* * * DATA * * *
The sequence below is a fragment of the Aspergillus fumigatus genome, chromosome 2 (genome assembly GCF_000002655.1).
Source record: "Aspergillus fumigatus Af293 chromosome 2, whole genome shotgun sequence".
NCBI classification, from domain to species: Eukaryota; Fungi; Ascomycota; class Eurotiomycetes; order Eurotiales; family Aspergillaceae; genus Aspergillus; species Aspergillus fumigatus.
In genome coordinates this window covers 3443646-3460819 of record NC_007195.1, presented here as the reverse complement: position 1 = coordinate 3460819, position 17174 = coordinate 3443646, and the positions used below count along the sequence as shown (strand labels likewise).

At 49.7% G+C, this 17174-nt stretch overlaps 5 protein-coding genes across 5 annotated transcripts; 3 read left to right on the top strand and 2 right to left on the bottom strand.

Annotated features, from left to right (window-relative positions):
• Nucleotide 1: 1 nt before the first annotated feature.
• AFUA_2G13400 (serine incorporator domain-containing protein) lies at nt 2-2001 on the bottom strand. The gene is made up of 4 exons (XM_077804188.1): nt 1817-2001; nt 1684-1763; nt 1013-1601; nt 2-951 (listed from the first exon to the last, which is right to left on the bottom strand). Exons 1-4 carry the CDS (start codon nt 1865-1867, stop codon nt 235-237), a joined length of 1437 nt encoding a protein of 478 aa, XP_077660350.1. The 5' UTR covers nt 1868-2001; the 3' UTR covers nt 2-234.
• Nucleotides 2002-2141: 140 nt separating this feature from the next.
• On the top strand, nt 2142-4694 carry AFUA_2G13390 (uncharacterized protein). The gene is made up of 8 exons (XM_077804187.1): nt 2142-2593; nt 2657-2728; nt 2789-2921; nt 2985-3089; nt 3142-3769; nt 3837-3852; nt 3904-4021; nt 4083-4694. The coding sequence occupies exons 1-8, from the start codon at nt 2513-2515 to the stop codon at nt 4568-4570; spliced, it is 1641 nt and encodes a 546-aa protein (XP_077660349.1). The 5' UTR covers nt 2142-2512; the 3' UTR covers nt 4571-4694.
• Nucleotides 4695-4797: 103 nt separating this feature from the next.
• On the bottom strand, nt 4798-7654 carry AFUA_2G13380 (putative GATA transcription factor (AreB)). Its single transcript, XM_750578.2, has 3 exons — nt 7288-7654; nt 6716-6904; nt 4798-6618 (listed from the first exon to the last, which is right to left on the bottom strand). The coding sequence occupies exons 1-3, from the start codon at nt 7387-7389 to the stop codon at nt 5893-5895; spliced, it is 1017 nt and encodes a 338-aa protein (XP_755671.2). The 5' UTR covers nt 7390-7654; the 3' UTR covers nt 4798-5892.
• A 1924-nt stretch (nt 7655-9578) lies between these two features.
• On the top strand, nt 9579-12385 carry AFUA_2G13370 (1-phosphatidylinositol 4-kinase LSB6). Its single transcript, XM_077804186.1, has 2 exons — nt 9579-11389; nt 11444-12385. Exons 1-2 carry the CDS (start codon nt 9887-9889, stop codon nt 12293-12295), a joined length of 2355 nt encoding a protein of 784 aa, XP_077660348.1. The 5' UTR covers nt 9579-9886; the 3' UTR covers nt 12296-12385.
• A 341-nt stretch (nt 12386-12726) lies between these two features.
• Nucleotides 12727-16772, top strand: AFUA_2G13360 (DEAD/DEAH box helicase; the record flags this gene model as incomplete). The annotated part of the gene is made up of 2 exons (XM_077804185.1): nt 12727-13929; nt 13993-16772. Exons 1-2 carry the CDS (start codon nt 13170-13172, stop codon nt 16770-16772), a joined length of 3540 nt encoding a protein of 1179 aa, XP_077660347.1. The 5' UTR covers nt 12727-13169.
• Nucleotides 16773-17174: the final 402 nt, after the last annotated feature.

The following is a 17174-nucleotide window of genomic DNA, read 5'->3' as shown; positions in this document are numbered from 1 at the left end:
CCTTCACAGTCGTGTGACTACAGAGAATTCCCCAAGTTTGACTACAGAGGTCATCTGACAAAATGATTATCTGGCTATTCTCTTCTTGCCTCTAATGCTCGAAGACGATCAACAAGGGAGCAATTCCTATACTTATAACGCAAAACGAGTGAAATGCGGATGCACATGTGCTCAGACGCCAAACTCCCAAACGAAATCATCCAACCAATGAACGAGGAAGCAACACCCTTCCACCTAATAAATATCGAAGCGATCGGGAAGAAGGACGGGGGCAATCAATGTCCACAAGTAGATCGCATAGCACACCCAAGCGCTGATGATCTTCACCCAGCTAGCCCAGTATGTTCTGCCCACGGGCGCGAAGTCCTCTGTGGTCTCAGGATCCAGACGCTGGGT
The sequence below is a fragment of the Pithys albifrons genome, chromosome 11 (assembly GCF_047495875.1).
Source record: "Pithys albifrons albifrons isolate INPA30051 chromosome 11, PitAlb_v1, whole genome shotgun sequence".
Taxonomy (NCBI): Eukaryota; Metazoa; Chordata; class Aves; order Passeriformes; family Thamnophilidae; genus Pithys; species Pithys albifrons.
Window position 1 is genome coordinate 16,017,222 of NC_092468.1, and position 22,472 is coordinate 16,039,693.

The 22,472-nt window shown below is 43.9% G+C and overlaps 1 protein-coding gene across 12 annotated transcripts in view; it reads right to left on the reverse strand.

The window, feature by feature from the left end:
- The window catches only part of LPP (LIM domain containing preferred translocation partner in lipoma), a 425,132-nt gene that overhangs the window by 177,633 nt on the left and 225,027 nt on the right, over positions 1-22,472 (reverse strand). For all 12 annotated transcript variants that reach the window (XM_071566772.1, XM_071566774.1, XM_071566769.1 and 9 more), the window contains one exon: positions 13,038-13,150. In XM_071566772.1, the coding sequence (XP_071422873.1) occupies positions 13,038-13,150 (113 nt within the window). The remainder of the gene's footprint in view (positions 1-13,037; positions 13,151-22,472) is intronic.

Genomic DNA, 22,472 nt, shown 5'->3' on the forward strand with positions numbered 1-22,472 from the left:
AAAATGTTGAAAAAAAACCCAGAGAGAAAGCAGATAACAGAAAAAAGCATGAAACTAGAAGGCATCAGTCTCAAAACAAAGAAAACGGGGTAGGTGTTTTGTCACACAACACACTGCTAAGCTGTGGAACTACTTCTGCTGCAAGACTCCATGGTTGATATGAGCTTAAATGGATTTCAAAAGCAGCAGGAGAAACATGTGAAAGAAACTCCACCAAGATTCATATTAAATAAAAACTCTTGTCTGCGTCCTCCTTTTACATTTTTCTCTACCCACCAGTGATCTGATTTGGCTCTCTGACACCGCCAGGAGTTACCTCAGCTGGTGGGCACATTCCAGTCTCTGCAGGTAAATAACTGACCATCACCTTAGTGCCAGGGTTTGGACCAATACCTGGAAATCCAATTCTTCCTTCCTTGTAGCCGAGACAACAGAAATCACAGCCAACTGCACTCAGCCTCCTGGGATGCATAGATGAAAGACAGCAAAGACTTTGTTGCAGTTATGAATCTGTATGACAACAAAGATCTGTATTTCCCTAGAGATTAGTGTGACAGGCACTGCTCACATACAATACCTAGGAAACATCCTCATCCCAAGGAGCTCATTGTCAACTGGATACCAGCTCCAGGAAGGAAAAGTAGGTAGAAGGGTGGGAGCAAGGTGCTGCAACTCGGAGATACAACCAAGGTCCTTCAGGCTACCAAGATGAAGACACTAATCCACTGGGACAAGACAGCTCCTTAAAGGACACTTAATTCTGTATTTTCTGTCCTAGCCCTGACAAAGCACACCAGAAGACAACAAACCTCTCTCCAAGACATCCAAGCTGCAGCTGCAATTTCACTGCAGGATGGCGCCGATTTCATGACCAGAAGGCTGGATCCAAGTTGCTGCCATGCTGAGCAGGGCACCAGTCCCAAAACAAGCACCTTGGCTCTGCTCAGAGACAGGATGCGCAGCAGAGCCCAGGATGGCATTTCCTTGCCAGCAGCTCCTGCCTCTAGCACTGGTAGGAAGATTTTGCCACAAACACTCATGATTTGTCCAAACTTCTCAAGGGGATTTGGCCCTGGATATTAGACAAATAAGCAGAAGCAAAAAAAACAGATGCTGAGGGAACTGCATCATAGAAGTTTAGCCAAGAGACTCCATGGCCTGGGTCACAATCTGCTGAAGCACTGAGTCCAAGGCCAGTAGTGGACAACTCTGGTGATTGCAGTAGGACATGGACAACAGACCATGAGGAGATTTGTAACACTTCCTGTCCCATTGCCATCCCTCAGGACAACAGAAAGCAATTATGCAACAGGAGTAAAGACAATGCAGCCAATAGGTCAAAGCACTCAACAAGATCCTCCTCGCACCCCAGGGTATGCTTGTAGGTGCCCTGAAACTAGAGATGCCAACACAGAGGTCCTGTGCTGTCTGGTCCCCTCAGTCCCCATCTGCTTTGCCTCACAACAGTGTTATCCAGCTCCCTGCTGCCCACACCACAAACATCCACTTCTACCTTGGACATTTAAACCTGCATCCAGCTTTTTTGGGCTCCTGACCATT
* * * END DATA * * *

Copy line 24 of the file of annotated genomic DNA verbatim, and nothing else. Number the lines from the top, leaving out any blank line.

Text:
The 22,472-nt window shown below is 43.9% G+C and overlaps 1 protein-coding gene across 12 annotated transcripts in view; it reads right to left on the reverse strand.